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One of those captured slaves helped to convert the Irish to Christianity - the Romano-British Saint Patrick in the mid-fifth century AD.
Thanks to that, and isolated from the chaos that swept Britain during the Anglo-Saxon invasion, Ireland was able to develop its own rich and prominent Christian culture.
Commenting on the contemporary literary scene, she finds "the idea of 'Irish Literature' restrictive, as it's a very narrow view of Irishness.
The notion of championing a 'national' literature in these post-Brexit, Trump times is jingoistic, and more than a little worrying.
Ireland / Erin The earliest settlers arrived in Ireland around 9500 BC, following the slow Ice Age thaw and a gradual process of rehabitation of the British Isles.
Remnants of their presence are still scattered across the island.
"So many wonderful writers have begun their careers there, and for those of us who love the excitement of discovering a marvellous new voice, literary journals and magazines are the gift packages in which they arrive." Every emerging writer wants their name to appear on the content page of The Stinging Fly, a pioneering print journal and forum for the very best new Irish and international writing, which has produced a new generation of Irish writers such as Paul Murray, Emma Donoghue and Kevin Barry.
The picture after that is very uncertain, but it seems most likely that several small waves of settlers arrived at various subsequent stages.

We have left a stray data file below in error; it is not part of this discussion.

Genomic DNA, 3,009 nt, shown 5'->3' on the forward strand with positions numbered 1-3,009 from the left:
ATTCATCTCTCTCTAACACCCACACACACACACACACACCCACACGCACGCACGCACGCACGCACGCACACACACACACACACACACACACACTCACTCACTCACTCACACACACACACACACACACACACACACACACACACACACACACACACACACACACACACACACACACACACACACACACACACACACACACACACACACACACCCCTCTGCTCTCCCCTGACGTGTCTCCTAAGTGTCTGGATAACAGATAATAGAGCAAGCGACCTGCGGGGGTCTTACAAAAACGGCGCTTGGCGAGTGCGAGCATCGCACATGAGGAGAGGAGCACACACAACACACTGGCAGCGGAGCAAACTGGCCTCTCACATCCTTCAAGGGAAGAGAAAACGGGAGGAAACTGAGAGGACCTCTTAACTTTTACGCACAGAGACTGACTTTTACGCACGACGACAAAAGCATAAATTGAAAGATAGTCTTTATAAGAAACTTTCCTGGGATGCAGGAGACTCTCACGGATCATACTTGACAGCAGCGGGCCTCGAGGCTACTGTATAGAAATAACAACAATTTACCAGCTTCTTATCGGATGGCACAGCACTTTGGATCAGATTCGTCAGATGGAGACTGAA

Kudos for catering to the younger age group, ensuring the continuity of future talent.
Banshee Lit burst onto the scene in 2015, publishing contemporary writing with an emphasis, though not exclusively, on strong female writers. Across the border, the editor of A New Ulster states that their magazine "is ultimately a publication aimed at reaching as many people as possible, sharing poetry, fiction and art with everyone no matter their creed or culture".
Founded in Cork by writers John Keating and Mark O'Connell, it started life as a photocopied DIY 'zine, slowly but steadily evolving into one of the most exciting literary journals in the country with its own publishing arm, The Dreadful Press, and contributors ranging from John Boyne to Paul Muldoon.
Published quarterly and founded in 2010 The Moth, a beautifully produced journal, focuses equally on literature and art, and alongside this they publish an adorable children's magazine aptly titled The Caterpillar.